By Jacki Schechner, national communications director, Health Care for America Now - 05/05/09 06:23 PM EDT
Scott uses stale, already-discredited talking points to argue against modernizing our healthcare system, against arming our doctors with the best possible information to administer the best possible medical care, and against letting us have the choice between private and public health insurance plans so we are no longer at the mercy of greedy, profit-driven private health insurers who put shareholders and CEO salaries before people’s health.
President Obama, the Democratic leadership in Congress and a majority of the public supports choice — keep your private health insurance or join a new public health insurance plan — and still opponents cry conspiracy and warn of some nefarious plot to secretly trick everyone into some fabricated, bogeyman healthcare system that exists only in their wildest imaginations.
In what is perhaps the most outrageous claim of Rick Scott’s latest diatribe, the former hospital chain CEO who was forced to resign just before his company paid out $1.7 billion in penalties and fines — the largest in U.S. history — for defrauding the government, making illegal deals, filing false data, granting kickbacks to doctors, and overbilling Medicare — accuses Senate Finance Committee chairman Max Baucus (D-Mont.) of wanting to “cook the books” to pay for healthcare reform. Just because Scott ran a corporation that believed in making money at the expense of honesty and good healthcare does not mean anyone else believes that’s a justifiable strategy.
Men like Scott should step aside and let us get back to discussing real details of reform that will help us finally achieve a guarantee of quality, affordable healthcare for all in 2009.
Keep competition in short-term credit
From Michael Flores, CEO, Bretton Woods Inc. management consulting firm
The “credit crunch” isn’t just about mortgages and large corporations. It’s also about people needing $200 or $300 to get through to their next payday. It means going to pawnbrokers, credit unions, banks, payday lenders and other financial services that make small loans.
As Congress considers legislation to regulate short-term credit — Rep. Luis Gutierrez (D-Ill.) recently held a hearing on payday loan reform legislation, and Sen. Dick Durbin (D-Ill.) and Rep. Jackie Speier (D-Calif.) have introduced a 36 percent annual interest rate cap bill — they should tread very carefully.
It’s just not that simple to regulate a $100 billion short-term credit market made up of a diverse group of products that charge different rates and are of various term lengths. A payday loan, for example, is typically two weeks, installment loans are three months, and pawn loan lengths vary.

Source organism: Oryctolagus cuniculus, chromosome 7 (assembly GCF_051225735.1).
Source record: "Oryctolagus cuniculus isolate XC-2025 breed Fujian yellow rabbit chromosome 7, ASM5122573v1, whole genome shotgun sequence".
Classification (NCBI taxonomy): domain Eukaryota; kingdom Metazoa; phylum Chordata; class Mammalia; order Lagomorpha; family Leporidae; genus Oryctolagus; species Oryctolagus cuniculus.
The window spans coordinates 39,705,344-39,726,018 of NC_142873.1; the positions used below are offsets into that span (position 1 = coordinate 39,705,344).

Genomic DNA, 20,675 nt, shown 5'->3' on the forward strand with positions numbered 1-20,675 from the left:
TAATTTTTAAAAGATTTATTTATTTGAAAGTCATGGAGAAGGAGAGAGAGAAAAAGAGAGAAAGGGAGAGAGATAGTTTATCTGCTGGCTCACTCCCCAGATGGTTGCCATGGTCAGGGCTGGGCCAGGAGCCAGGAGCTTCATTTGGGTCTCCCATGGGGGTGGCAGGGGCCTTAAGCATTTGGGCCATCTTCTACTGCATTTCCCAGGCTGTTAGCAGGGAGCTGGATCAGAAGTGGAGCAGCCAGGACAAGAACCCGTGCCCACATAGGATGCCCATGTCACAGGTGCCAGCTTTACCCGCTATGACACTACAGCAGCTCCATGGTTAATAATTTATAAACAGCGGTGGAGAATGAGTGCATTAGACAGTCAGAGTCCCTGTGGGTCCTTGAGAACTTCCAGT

Recently, I wrote a report revealing that banks are the largest players in the short-term credit market through “bounced check fees” and overdraft protection. In fact, banks garner $34.7 billion in revenue from these products.
When a consumer does not have eno-
ugh money in his or her checking account to pay a bill, they have the option of bouncing a check, using overdraft protection, getting a payday loan, paying the bill late or borrowing from another institution, primarily credit card advances, all of which come at a price.
The FDIC reports that the average amount of a check written to overdraw a bank account is $66. For that $66 check transaction, a customer would pay an average of $27 in overdraft protection fees. Customers without overdraft protection would pay a non-sufficient funds/bounced check fee averaging $28.95, plus incur additional fees upwards of $30 from the merchant to whom they wrote the bad check. In comparison, a customer who took out a $66 payday advance to cover the cost would pay a fee ranging from $9.90 to $11.22.
The 36 percent APR cap proposed by Sen. Durbin and Rep. Speier would leave some of these products banned (payday loans), some advantaged (bounced check fees) and some untouched (some installment loans). That’s because the shorter the length of the loan term, the higher the theoretical annual percentage rate, even if the actual costs are the same.
The Gutierrez bill has some good disclosure language, but it sets payday lending fees at $15 per $100 loaned. It sounds reasonable but why shouldn’t an industry be able to raise prices as costs — rent, salaries, taxes — go up?
The goal of any federal legislation should be to ensure that consumers have choice, the market has competition and that there’s enough transparency of all products so that cost comparisons are easy to make. Arbitrary rate caps simply pick winners and losers.
Saint Simons Island, Ga.